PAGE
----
The saga began in March 2017, when Town Council agreed to donate the taxpayer-owned land to the East Cooper Land Trust for a park that would be named after the late Kenny Seamon, a well-known architect who co-founded the architecture and engineering firm SeamonWhiteside and was a member of the land trust’s board.

When Main and others with the land trust presented the plan for a public park to Scanlonville residents and the East Cooper Civic Club last year, they were surprised by the hostile reception.

“At first, they yelled at us for two hours,” Main said in a June interview.

When plans for the land became a source of controversy, the idea of creating “Kenny Park” there was quickly scrapped. Plans to honor Seamon were shifted to focus on a multi-use bike and pedestrian path near Oakland Shopping Center on U.S. Highway 17, called “The Kenny Mile.”

The land trust considered just giving the Scanlonville property back to Mount Pleasant, but the town wasn’t interested, Main has said.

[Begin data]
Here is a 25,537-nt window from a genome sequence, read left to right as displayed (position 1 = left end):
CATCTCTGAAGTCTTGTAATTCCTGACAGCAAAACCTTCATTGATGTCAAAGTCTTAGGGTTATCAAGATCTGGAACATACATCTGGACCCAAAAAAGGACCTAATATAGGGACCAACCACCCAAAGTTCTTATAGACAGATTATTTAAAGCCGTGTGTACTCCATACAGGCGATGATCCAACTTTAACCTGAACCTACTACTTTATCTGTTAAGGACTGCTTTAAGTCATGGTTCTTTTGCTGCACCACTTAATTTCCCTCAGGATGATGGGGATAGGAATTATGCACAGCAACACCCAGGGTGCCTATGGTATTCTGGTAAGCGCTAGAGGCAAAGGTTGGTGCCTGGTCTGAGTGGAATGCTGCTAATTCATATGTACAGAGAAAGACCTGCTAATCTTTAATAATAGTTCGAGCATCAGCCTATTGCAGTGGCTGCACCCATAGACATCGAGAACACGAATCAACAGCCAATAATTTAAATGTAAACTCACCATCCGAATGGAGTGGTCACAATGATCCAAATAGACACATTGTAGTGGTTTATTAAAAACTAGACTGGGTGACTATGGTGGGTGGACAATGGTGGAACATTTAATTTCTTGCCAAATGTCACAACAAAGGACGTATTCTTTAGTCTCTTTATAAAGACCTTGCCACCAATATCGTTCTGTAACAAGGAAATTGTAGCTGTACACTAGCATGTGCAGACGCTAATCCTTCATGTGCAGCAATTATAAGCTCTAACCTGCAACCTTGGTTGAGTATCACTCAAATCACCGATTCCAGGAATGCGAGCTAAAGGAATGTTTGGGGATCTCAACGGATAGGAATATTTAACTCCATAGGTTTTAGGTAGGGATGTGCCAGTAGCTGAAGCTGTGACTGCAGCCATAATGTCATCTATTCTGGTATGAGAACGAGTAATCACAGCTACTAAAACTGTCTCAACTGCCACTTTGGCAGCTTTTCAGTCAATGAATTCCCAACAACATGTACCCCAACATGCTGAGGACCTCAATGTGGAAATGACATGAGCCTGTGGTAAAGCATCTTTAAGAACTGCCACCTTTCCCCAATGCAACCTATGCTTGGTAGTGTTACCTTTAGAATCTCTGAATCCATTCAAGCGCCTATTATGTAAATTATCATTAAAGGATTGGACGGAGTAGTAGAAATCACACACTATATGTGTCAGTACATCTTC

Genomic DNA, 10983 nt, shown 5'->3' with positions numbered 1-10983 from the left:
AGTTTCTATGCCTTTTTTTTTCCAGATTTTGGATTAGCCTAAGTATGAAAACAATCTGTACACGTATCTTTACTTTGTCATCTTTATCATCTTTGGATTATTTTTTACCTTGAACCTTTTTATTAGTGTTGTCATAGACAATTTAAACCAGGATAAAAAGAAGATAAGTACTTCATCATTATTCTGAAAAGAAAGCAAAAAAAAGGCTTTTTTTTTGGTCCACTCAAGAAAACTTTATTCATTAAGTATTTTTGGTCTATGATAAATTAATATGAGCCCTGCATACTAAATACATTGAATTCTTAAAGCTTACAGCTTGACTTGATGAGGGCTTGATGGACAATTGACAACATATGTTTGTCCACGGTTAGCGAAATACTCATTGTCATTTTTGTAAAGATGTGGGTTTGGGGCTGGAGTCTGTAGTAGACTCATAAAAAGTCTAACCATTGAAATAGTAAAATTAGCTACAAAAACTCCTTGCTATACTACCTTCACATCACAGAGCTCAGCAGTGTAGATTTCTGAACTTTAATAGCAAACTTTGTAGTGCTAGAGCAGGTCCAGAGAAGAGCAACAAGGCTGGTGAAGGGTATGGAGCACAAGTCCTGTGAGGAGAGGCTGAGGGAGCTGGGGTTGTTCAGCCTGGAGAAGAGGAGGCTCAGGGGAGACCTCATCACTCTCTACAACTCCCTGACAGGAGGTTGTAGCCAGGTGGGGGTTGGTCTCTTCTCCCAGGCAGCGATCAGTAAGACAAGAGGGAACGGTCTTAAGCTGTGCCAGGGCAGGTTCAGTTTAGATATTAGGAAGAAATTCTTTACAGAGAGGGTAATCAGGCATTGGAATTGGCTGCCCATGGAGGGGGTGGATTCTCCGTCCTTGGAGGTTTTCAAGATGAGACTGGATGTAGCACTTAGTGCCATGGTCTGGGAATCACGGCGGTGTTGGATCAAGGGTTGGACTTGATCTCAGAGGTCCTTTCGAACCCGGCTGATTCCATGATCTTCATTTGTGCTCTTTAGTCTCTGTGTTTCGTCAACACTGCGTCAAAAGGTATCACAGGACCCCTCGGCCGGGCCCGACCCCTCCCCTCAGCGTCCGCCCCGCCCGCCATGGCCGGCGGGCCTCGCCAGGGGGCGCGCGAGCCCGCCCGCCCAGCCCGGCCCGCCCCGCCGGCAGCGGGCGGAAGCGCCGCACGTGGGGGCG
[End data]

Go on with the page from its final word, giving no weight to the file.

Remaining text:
The solution reached after 17 months was this: The East Cooper Land Trust gave the property to the East Cooper Civic Club with deed restrictions to prevent any commercial or residential use of the land, and a requirement that it remain a public park. There was no cost to the civic club — that had been a sticking point — because donors to the land trust covered the annual cost of monitoring the deed restrictions.

Reach David Slade at 843-937-5552. Follow him on Twitter @DSladeNews.

Scanlonville Park to be Conserved this Friday

Moultrie News